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  #71  
Old 27-03-2016, 02:02 PM
parmas parmas is offline
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Default Re: Superoxygenated Water/Methanol Injection

HYDROGEN PEROXIDE H202

The boiling point of H2O2 has been extrapolated as being 150.2 °C, approximately 50 °C higher than water. In practice hydrogen peroxide will undergo potentially explosive thermal decomposition if heated to this temperature. It may be safely distilled at lower temperatures under reduced pressure

USES :

bipropellant rocket
Explosives
Glow sticks

Hydrogen peroxide should be stored in a cool, dry, well-ventilated area and away from any flammable or combustible substances. It should be stored in a container composed of non-reactive materials such as stainless steel or glass (other materials including some plastics and aluminium alloys may also be suitable).[69] Because it breaks down quickly when exposed to light, it should be stored in an opaque container, and pharmaceutical formulations typically come in brown bottles that block light

Hydrogen peroxide, either in pure or diluted form, can pose several risks, the main one being that it forms explosive mixtures upon contact with organic compounds.[71] Highly concentrated hydrogen peroxide itself is unstable and can cause a boiling liquid expanding vapour explosion (BLEVE) of the remaining liquid. Distillation of hydrogen peroxide at normal pressures is thus highly dangerous.

It is also corrosive, especially when concentrated, but even domestic-strength solutions can cause irritation to the eyes, mucous membranes and skin.[72] Swallowing hydrogen peroxide solutions is particularly dangerous, as decomposition in the stomach releases large quantities of gas (10 times the volume of a 3% solution), leading to internal bleeding. Inhaling over 10% can cause severe pulmonary irritation.[
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  #72  
Old 27-03-2016, 02:03 PM
parmas parmas is offline
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Default Re: Superoxygenated Water/Methanol Injection

Nitromethane

Nitromethane is used by hobbyists as a fuel in motor racing, particularly drag racing, as well as for radio-controlled models (such as cars, planes and helicopters) and is commonly referred to in this context as "nitro". The oxygen content of nitromethane enables it to burn with much less atmospheric oxygen.

The amount of air required to burn 1 kg (2.2 lb) of gasoline is 14.7 kg (32 lb), but only 1.7 kg (3.7 lb) of air is required for 1 kg of nitromethane. Since an engine's cylinder can only contain a limited amount of air on each stroke, 8.7 times more nitromethane than gasoline can be burned in one stroke.

Nitromethane, however, has a lower specific energy: gasoline provides about 42–44 MJ/kg, whereas nitromethane provides only 11.3 MJ/kg. This analysis indicates that nitromethane generates about 2.3 times the power of gasoline when combined with a given amount of oxygen

Nitromethane has a laminar combustion velocity of approximately 0.5 m/s, somewhat higher than gasoline, thus making it suitable for high-speed engines. It also has a somewhat higher flame temperature of about 2,400 °C (4,350 °F). The high heat of vaporization of 0.56 MJ/kg together with the high fuel flow provides significant cooling of the incoming charge (about twice that of methanol), resulting in reasonably low temperatures

Nitromethane is usually used with rich air–fuel mixtures because it provides power even in the absence of atmospheric oxygen. When rich air–fuel mixtures are used, hydrogen and carbon monoxide are two of the combustion products. These gases often ignite, sometimes spectacularly, as the normally very rich mixtures of the still burning fuel exits the exhaust ports. Very rich mixtures are necessary to reduce the temperature of combustion chamber hot parts in order to control pre-ignition and subsequent detonation. Operational details depend on the particular mixture and engine characteristics.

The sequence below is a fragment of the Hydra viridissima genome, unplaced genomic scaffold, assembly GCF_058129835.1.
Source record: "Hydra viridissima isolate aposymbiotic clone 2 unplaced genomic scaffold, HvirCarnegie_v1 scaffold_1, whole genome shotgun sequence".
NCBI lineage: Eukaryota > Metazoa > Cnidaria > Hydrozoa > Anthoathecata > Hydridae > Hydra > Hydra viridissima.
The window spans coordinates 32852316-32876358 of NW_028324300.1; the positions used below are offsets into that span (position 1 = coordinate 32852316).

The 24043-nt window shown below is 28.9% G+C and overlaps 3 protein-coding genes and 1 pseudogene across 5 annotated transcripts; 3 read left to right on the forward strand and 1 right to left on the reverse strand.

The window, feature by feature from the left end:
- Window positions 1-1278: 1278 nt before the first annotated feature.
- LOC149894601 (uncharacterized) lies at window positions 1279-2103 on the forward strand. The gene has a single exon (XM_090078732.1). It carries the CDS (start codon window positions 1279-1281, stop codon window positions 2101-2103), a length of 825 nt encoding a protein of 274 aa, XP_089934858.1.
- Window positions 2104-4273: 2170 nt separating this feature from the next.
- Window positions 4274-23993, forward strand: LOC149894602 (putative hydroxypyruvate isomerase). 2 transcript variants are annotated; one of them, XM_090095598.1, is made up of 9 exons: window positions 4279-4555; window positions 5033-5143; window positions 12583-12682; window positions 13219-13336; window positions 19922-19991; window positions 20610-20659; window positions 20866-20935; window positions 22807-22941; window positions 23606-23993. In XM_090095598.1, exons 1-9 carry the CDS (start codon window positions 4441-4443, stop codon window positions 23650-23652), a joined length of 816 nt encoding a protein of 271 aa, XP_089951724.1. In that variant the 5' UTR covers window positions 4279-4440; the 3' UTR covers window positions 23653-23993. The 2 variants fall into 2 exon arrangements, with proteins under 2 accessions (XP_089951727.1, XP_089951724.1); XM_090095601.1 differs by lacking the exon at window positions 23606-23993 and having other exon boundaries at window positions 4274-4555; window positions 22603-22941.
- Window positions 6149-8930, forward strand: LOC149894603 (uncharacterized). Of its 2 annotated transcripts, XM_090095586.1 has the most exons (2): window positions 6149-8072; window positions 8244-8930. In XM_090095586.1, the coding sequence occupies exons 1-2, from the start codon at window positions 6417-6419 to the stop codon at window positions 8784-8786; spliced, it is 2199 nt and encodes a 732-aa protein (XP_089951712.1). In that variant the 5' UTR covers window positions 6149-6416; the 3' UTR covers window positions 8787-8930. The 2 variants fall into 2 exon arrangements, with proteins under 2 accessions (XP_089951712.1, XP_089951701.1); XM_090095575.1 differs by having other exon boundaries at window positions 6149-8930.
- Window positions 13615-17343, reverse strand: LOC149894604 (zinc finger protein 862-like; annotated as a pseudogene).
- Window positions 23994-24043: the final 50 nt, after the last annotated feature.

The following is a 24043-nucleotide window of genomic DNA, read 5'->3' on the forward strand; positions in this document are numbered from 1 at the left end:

In model aircraft and car glow fuel, the primary ingredient is generally methanol with some nitromethane (0% to 65%, but rarely over 30%, and 10–20% lubricants (usually castor oil and/or synthetic oil). Even moderate amounts of nitromethane tend to increase the power created by the engine (as the limiting factor is often the air intake), making the engine easier to tune (adjust for the proper air/fuel ratio).
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Old 27-03-2016, 02:05 PM
parmas parmas is offline
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Default Re: Superoxygenated Water/Methanol Injection

NITROMETHANE Internal Combustion tips and tuning

Eventually, Edelbrock settled on a 20 percent nitro/80 percent methanol mix that added 40 hp.

According to Gene Adams, if you consider high-octane racing gasoline as the baseline fuel, replacing it with methanol-the best alcohol fuel-is worth a 5-to-10-percent power gain. But 80-to-90-percent nitro is worth two to three times the power of the alky

What's the secret? Nitromethane carries its own oxygen, so it needs much less atmospheric oxygen to burn. The theoretical ideal or stoichiometric air/fuel ratio for gasoline is 14.7:1. That means, 14.7 pounds of air are needed to burn 1 pound of gas. Methanol, which also carries oxygen, has a stoichiometric ratio of 6.45:1. But with 100 percent nitro, the ratio is 1.7:1! Because the displacement of an engine cylinder is fixed, this means-assuming 100 percent volumetric efficiency (VE)-8.7 times more nitromethane than gasoline can be burned during one combustion cycle.

On paper, gasoline has about four times more heating value than nitromethane: at least 19,000 Btu/lb for gas compared with just 4,850 Btu/lb for nitro. But that doesn't take into account the fuel's specific energy (SE) value, which is derived by dividing the heat value by the air/fuel ratio (Btu/lb ÷ A/F), telling us how much heat energy is delivered per pound of air into the motor. At stoichiometric air/fuel ratios, the nitro's SE value is around 2.2 times greater than gasoline!